The U.S. Centers for Disease Control and Prevention’s (CDC) Morbidity and Mortality Weekly Reports (MMWR) are the best available raw proxy for weekly counts of pertussis cases in the U.S. However, there are several factors that affect the accuracy of the MMWR data, and which may interfere with public health interventions to curtail the spread of this disease. For example, MMWR surveillance data are impacted by variable reporting lags in different states and members of the reporting network; the median national reporting delay for a pertussis case in 2004 was 40 days from the date of onset11. Coughing in pertussis can last for many weeks, resulting in late diagnosis, and this lag can also affect the accuracy of surveillance data. The MMWR-defined reporting week may reflect the week the report was submitted to the CDC, the week of pertussis onset, or the week of laboratory diagnosis, and thus is often misaligned with the time of the patient’s illness. In addition, disease surveillance and reporting practices can vary among states due to differences in reporting systems12. Disease surveillance in the U.S. is organized at the regional level, and the federal government has limited ability to standardize state reporting methods. Surveillance capacity also depends on available funding which varies by state13.

A change in diagnostic methods for pertussis from clinical diagnosis and serological testing to polymerase chain reaction [PCR]-based testing further complicates the interpretation and standardization of time-series data from the past decade. Clinical criteria may lack specificity and sensitivity; and, while PCR test platforms can rapidly and accurately identify Bordetella in clinical specimens using bacterial DNA target sequences, they can sometimes generate false-negative and false-positive results14. For these reasons, reports on disease incidence now include some cases identified by culture, PCR, serology, or clinical diagnosis15. The discrepancies related to reporting delays, state reporting practices, and changing diagnostic methods for pertussis make it challenging to define a consistent and optimal time-series to track pertussis at the national and state levels.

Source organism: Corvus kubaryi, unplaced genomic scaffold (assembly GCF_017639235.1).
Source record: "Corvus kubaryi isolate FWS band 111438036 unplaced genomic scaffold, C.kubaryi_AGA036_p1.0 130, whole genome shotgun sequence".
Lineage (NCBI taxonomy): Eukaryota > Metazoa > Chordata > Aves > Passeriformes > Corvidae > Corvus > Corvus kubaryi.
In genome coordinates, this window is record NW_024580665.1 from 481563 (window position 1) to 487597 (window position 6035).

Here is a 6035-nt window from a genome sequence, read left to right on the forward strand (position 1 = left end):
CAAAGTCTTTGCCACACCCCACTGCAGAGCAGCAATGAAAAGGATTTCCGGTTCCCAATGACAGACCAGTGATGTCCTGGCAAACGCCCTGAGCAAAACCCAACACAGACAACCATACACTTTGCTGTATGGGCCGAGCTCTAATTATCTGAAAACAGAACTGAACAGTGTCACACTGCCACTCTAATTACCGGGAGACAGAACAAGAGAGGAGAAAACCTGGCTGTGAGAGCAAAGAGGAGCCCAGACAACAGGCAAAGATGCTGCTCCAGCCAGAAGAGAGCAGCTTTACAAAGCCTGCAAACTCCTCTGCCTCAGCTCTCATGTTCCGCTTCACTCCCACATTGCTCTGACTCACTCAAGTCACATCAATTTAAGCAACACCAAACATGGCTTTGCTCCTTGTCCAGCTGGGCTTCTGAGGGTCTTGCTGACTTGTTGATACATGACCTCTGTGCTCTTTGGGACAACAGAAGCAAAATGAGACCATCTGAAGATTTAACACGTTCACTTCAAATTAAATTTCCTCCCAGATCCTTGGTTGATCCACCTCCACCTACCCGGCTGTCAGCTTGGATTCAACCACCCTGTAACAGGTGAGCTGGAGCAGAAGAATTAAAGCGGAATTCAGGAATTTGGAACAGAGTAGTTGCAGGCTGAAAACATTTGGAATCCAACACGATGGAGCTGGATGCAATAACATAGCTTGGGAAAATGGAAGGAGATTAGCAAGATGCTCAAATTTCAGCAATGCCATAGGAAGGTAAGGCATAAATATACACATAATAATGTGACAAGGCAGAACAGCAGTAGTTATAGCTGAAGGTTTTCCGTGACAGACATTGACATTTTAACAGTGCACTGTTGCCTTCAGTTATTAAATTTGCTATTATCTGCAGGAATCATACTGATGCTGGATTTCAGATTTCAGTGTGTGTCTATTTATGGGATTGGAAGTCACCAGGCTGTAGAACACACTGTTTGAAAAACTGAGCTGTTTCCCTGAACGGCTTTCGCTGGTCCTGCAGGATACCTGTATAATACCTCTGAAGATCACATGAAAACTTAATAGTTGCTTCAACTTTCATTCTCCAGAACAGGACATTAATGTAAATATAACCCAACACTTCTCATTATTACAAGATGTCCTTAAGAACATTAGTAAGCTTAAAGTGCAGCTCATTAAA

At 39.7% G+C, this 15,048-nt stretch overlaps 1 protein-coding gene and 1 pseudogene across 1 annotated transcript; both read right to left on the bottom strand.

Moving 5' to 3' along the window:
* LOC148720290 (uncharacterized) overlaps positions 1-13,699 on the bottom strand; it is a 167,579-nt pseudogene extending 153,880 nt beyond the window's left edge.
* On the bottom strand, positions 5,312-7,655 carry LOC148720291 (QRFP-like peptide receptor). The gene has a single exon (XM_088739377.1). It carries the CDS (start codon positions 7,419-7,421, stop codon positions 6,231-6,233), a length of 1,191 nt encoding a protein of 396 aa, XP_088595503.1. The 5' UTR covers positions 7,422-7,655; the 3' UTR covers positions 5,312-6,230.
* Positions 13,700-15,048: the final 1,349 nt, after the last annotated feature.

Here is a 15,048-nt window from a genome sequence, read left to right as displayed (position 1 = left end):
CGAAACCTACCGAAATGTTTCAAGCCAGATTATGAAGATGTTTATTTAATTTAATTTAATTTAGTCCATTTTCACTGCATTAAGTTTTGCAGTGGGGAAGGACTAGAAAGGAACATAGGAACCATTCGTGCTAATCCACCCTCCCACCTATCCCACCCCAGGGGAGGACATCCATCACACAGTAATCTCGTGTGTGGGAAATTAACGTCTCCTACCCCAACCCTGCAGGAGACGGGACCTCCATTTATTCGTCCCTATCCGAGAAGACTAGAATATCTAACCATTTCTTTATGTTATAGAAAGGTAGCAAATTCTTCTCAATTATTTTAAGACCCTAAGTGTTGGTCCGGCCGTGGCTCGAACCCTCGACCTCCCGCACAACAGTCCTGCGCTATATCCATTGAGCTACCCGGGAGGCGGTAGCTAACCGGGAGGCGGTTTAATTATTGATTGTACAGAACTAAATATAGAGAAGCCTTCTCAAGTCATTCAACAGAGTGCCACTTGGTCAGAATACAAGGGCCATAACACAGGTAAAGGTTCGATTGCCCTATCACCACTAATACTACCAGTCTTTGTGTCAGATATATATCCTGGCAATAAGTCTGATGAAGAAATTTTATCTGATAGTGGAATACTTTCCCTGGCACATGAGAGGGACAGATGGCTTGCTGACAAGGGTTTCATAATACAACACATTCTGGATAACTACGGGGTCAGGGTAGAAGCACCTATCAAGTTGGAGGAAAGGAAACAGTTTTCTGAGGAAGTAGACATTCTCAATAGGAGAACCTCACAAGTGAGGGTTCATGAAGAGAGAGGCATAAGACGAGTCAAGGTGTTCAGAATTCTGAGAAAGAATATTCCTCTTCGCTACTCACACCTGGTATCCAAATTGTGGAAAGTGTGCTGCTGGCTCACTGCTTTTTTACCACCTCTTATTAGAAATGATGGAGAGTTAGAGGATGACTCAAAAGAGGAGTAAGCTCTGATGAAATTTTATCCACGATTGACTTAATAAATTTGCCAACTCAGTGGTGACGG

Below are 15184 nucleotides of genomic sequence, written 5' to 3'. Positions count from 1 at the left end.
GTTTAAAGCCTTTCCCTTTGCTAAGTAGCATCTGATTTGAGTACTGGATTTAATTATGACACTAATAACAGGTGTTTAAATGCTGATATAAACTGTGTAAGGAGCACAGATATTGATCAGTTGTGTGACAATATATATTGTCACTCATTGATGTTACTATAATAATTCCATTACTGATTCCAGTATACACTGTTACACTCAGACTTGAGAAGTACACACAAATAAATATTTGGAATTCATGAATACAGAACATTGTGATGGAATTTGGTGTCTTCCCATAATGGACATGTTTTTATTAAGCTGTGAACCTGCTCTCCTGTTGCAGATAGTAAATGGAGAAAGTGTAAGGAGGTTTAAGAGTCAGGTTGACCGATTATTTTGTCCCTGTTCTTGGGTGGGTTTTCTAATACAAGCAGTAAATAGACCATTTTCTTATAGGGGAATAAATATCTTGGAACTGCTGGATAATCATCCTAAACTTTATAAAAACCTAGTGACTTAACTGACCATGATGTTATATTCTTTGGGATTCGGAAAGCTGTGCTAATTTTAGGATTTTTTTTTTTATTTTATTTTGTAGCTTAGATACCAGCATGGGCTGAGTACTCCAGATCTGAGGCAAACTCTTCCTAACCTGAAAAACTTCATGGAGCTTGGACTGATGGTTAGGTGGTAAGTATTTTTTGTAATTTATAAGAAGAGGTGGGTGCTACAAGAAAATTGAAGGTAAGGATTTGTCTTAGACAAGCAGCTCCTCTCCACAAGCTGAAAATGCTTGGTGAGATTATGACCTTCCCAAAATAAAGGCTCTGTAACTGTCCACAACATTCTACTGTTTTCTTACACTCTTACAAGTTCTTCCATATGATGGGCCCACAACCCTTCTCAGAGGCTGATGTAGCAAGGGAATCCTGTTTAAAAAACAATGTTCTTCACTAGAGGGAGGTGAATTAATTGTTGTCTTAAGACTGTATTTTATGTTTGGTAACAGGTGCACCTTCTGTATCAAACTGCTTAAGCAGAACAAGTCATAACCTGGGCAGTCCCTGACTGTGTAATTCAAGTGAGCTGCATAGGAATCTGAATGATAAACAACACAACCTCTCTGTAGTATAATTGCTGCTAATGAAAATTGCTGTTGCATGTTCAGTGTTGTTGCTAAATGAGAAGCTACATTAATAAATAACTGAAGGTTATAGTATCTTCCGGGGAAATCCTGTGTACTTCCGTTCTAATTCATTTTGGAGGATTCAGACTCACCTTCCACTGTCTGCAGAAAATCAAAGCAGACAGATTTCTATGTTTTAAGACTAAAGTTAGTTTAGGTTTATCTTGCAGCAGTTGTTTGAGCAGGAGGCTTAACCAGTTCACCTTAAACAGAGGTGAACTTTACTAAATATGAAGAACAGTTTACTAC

To address some of the problems with the quality of CDC surveillance data, additional sources of data may be usefully incorporated into the national surveillance system. Internet Protocol (IP) surveillance, which uses internet search data to track disease incidence, may help to improve both the accuracy and timeliness of disease reporting. Among IP surveillance tools, Google Trends (GT), Google’s anonymized repository of data on the popularity of Google search queries across geographic regions and timespans16, has become a resource for what has been termed “computational epidemiology”17 and sometimes “infodemiology”18. Google Trends data have been used to predict incidence of many infectious diseases, ranging from influenza to Lyme disease19,20,21,22.